The age old hot tub debate: chlorine vs. bromine
We’ve become a bit spoiled at Oregon Hot Tub. We’re very fortunate that we have Hot Spring Spas, and have the ability to offer our customers more than one option to get them into virtually chlorine free water. The introduction of both SilkBalance and Hot Spring’s revolutionary ACE Salt Water System afford our customers two exciting options to sit in water that’s softer, easier, and more organic.
With that being said, we recognize there are still a lot of hot tub lovers out there who use traditional water care products to take care of their water. One question asked over and over again: Which is better—chlorine, or bromine? Our answer: chlorine.
Why? Well, it’s fairly common for a lot of hot tub companies to recommend and offer bromine to their customers. Typically bromine is offered up in the form of tablets to place in a bromine floater and leave bobbing up and down in your hot tub. This allows the tablets to dissolve and kill bacteria and deal with body oils and lotions bodies bring into the tub.
But—once the bromine has killed the bacteria, then what? It’s still being dissolved into the water. At this point, the bromine then looks for what it wants to eat next—is it your spa shell? Jet fittings? Your hot tub’s jet pumps or heater? The answer is: yes, yes & yes. Not only will bromine start breaking down these parts, it does so while at the same time working away at your pH levels. This in turn makes it harder for you to keep your water balanced.
The other downside to bromine in a floater: every time you get into the tub, you’re getting into a tub full of chemical! Not exactly terrific for your skin. Bromine also has a distinct odor of its own, which becomes more pungent once it’s knocked your pH levels out of whack.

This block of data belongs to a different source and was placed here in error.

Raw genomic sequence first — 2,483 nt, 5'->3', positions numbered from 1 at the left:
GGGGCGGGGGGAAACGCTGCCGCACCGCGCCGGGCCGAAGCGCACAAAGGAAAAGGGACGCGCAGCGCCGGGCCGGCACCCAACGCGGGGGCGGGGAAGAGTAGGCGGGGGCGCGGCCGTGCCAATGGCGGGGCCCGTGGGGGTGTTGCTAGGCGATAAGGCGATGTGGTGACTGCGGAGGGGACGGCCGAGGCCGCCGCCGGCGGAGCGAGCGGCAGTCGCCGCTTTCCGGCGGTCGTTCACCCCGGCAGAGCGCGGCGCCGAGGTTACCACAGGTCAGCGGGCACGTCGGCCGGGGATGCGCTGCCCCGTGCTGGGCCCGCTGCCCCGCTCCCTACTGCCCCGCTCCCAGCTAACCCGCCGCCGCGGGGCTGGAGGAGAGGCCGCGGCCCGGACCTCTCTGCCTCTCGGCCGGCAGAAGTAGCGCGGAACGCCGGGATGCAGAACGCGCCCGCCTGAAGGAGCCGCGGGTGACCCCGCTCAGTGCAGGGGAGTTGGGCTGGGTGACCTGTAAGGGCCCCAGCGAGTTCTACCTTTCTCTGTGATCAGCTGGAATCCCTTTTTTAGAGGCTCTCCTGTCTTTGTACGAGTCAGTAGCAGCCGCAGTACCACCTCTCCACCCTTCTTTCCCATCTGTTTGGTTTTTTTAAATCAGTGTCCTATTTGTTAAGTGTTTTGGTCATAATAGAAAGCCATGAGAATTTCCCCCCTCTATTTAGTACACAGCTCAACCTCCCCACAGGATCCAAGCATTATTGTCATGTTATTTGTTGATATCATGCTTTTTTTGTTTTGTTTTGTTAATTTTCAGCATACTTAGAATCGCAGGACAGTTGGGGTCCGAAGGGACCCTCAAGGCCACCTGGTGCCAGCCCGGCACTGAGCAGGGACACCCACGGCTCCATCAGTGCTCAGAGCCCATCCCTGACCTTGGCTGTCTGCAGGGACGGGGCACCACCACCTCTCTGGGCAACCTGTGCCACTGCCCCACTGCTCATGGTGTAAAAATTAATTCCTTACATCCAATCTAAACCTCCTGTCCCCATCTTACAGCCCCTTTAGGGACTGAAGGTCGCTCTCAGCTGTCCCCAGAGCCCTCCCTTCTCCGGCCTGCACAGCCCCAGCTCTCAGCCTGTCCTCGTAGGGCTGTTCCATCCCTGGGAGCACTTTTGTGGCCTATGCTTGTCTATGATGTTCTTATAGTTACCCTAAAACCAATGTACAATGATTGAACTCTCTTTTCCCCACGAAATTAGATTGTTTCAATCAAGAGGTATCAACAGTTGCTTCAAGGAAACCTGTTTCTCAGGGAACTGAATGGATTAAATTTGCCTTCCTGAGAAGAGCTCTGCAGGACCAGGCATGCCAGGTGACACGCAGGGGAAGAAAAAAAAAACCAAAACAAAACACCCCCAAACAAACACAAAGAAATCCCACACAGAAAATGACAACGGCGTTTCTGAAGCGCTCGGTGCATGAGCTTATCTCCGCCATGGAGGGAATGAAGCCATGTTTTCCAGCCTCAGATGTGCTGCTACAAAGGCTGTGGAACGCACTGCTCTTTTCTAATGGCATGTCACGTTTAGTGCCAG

We’re not saying you can’t use bromine. But, if bromine is your chosen sanitizer, at the very least purchase granular bromine. A teaspoon of bromine after each use with the jets running for 10-15 minutes allow it to kill what it should, and then dissipate so you’re not living with a lot of chemical in the body of water. Then you’re basically immersing in a big tub full of bathwater instead—much better for your tub and your body. The tub will also stay more pH neutral.
Also, while we’re on the subject, it should be noted that bromine is normally about 82% chlorine. Some customers tell us they use bromine because they’re allergic to chlorine, unaware that chlorine is the main ingredient in bromine!
We should dispel the myth that anyone is allergic to chlorine. Usually customers that soak in chlorinated water think the reason their skin is dry, itches, or their eyes burn when soaking is due to chlorine. Not so! Normally these conditions result from water that is under-sanitized, or the pH level is low, resulting in acidic water. This is what actually causes the irritation normally blamed on chlorine. Most health professionals will state unequivocally that very few humans are allergic to chlorine—we couldn’t even bathe or drink tap water if that was the case, as municipal systems contain chlorine.
Chlorine may be old school, but it is still absolutely one of the best sanitizers out there for hot water environments. It’s able to kill a wide range of bacteria, and does so in small amounts, keeping water crystal clear with very little effort. We prefer chlorine for “old school” water care—and it is compatible with our SilkBalance, which will help soften your skin while soaking.
Whew! Enough of that! Head out to your hot tub and take a soak!